Drew opted to bring Butler back in place of Giannis in the fourth quarter--his only substitution of the last 15 minutes--and the veteran shook off his early struggles by stroking a game-tying three and following it up with a pair of free throws. But could the Bucks actually complete their comeback? A Wallace three restored the Celtics' lead to 96-93 with 3:18 left, but a crafty layup from Henson brought the Bucks back to within 98-97. Khris Middleton's defense then highlighted a few empty trips for both teams, before two free throws from Pachulia gave the Bucks a 99-98 lead with 43 seconds left.
Butler then stripped a pass to create a run-out for Wolters, who drew a foul and converted both free throws to give the Bucks a 101-98 lead with 22 seconds remaining. That's when Henson stepped up with a huge defensive play of his own, rotating baseline to swat Courtney Lee's attempted layup and trigger a break that ended in Pachulia's game-clinching layup.
- Giannis Antetokounmpo's five points included a cutting reverse layup and a breakaway dunk (below), his first field goals as an NBA player. He nearly added a couple more in the fourth quarter on a pair of nice cuts, but missed one layup and couldn't finish past Faverani on the other. He also missed a decent look at a wing three-pointer.
- My favorite Wolters play? Going right off a high pick-and-roll, he angled right and drew two defenders before dumping the ball off to an all-alone Pachulia for a lay-in. That's a play we'd love to see Knight making, too.
- Ersan Ilyasova had a hard time finding open looks, and I have to think playing with Gary Neal at point guard was a big part of it.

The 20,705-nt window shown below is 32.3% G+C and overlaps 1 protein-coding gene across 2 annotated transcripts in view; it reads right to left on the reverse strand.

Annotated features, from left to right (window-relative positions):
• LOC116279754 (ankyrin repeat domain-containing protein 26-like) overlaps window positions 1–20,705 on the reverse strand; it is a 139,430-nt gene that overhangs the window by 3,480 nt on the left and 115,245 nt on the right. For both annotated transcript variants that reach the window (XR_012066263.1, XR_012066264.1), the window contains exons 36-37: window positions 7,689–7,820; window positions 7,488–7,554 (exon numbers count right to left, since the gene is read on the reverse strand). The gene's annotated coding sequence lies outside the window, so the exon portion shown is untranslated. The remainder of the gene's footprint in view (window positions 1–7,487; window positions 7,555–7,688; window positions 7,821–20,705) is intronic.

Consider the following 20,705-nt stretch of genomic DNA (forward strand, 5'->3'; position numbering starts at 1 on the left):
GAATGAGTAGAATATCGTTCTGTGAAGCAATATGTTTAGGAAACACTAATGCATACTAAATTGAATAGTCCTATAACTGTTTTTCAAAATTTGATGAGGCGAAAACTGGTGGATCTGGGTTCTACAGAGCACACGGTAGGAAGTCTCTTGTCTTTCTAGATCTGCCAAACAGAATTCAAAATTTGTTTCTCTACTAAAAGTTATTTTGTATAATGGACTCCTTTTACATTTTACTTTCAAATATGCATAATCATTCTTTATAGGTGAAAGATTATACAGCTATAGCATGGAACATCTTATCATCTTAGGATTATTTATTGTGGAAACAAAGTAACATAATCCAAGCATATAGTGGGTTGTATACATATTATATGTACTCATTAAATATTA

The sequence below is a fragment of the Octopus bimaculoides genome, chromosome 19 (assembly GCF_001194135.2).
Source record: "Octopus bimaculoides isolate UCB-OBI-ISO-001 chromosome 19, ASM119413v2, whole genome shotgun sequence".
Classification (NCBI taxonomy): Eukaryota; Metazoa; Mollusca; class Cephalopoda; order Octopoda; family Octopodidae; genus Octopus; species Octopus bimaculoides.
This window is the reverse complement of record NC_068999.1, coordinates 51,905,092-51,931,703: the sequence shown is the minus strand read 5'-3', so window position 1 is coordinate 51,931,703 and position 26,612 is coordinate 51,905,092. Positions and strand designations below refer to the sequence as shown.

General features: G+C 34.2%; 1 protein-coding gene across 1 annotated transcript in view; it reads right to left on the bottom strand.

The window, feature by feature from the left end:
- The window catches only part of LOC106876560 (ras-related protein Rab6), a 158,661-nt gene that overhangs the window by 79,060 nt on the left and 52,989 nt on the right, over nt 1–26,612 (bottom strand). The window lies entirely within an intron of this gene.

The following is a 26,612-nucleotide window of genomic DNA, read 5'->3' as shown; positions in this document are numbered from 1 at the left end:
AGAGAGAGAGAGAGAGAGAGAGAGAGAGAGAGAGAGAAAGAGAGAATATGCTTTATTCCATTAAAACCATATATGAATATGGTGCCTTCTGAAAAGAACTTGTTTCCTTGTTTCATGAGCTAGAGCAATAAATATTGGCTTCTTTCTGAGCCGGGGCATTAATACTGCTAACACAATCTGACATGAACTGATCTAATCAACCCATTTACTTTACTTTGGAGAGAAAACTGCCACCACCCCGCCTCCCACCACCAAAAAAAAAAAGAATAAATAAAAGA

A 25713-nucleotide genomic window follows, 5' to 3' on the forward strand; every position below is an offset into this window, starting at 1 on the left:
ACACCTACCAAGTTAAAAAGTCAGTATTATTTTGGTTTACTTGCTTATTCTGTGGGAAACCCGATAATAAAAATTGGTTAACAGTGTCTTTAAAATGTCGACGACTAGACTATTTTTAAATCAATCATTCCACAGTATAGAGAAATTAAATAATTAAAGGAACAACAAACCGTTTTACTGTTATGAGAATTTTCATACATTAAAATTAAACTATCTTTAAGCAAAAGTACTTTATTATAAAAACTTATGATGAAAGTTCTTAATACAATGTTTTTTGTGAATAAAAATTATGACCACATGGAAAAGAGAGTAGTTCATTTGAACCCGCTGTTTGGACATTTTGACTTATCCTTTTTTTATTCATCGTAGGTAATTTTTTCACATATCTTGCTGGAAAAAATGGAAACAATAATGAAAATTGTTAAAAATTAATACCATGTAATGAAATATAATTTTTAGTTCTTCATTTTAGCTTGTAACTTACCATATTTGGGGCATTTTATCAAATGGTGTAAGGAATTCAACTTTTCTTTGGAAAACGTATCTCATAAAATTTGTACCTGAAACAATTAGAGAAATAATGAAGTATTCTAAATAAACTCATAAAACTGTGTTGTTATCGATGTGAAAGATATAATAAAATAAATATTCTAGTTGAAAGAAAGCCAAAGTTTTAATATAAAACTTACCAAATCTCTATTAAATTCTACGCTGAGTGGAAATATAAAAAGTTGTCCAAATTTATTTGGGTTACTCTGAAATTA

- Larry Sanders wasn't bad, but Faverani's physicality visibly frustrated him at times. Offensively, he threw down a pair of dunks off nice feeds from teammates, but his post touches have been fairly pointless through two games: too much of Larry standing 18 feet from the hoop with the shot clock running down and no teammates doing anything off the ball.
- The Bucks zoned throughout the game, though it didn't have much positive effect until the second half. Bottom line: it's not the zone itself so much as the guys running it.
- Henson once again played a key role in a second half rally, but this time Larry Drew stuck with him for the entirety of the fourth quarter. He worked hard to creat opportunities for himself on the offensive boards and his left-handed finishing around the hoop was silky smooth as always. But just as encouraging was his defense in the final minute--his challenge forced a Brandon Bass miss that led to Pachulia drawing a loose ball foul, and his swat of Lee's shot sealed the game.
- Early in the third quarter the Celtics had hit 64% of their shots, and of their 20 misses they had grabbed offensive rebounds on 13 of them. Hint: that's nuts, and I have no idea how the Bucks managed to win.
- I'm not sure how good he can be, but Middleton looks like a guy who will be hard to keep out of the rotation. Despite barely playing as a rookie in Detroit last year, he's had the look of a savvy one-on-one defender and smooth scorer capable of punishing teams with his catch-and-shoot game. Hitting a reliable percentage of his threes would make him extremely valuable.